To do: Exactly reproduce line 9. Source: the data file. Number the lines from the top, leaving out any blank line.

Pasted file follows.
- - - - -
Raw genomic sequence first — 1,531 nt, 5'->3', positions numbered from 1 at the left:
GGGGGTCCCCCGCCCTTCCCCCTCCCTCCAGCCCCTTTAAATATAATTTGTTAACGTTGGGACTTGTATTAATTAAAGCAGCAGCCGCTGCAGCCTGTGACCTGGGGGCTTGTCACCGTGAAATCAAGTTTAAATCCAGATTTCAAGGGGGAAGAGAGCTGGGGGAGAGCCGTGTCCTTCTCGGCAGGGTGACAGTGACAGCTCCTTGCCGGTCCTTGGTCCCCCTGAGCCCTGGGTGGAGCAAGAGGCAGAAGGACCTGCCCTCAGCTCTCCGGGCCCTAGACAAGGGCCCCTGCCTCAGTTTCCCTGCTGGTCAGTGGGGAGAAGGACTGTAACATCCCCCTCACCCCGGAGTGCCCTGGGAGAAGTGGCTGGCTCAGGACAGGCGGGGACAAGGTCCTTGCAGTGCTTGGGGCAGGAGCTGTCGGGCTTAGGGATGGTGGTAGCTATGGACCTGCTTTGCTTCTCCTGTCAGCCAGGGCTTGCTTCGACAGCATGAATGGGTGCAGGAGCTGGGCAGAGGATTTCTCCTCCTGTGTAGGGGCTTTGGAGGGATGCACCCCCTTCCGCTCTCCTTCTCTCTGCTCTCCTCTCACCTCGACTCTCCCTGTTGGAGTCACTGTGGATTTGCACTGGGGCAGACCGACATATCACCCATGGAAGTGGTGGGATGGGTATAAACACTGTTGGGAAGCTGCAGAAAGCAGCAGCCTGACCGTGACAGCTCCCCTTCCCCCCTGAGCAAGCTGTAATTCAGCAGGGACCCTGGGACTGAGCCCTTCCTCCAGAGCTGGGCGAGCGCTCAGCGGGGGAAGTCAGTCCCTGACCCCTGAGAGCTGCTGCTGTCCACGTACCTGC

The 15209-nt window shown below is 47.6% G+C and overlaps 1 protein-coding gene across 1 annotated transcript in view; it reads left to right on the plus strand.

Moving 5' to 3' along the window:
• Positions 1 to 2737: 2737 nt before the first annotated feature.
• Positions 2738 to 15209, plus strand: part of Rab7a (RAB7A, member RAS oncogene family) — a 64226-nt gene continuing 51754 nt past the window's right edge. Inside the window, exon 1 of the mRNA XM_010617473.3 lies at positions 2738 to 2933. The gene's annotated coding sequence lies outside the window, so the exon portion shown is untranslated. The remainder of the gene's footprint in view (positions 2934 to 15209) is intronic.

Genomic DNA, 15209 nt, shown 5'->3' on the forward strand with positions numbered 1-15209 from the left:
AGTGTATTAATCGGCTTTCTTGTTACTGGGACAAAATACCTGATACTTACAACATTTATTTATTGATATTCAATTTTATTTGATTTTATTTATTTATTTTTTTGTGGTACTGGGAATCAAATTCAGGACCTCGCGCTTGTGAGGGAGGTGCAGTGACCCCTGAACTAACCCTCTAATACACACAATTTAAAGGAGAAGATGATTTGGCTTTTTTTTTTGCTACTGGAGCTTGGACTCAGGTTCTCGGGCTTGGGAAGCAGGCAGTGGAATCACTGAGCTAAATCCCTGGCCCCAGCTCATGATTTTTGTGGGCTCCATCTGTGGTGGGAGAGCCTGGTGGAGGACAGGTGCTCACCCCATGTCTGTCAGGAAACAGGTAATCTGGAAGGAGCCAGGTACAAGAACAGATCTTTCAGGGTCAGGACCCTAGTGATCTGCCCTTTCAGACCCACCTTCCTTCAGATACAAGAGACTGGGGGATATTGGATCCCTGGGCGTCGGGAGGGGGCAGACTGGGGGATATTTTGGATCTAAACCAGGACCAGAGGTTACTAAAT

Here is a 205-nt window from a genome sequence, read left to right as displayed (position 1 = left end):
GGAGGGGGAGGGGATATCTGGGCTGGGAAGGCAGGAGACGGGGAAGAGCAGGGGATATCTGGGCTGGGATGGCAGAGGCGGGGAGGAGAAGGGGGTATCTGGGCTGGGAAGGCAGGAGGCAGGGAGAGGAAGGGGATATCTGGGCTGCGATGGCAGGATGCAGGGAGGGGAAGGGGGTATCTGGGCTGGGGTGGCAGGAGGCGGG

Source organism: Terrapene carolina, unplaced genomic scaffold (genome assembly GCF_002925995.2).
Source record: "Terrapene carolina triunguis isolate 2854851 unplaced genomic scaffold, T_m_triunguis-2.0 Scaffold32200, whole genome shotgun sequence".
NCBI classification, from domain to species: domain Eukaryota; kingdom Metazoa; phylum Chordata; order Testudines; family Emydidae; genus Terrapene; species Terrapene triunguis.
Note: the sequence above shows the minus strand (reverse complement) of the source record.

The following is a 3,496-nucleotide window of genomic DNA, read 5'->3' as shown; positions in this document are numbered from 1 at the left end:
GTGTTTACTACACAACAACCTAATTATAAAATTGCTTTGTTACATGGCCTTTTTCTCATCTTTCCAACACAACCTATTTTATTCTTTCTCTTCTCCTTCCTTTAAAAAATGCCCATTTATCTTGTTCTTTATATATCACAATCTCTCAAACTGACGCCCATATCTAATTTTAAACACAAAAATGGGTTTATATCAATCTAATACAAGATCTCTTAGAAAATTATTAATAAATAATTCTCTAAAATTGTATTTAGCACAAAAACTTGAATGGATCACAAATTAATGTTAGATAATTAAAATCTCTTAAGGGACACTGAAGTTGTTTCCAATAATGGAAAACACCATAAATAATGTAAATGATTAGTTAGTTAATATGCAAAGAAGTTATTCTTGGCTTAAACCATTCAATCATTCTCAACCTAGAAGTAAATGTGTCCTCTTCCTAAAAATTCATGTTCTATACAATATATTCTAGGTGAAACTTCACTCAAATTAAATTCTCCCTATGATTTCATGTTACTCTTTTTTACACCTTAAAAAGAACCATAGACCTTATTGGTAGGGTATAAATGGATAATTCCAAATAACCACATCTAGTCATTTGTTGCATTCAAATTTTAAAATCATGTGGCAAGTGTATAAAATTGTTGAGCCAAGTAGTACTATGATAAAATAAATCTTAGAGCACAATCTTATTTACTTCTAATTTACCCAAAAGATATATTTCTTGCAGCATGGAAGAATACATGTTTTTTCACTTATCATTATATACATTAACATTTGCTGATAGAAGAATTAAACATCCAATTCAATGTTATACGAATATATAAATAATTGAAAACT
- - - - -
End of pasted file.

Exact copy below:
Here is a 205-nt window from a genome sequence, read left to right as displayed (position 1 = left end):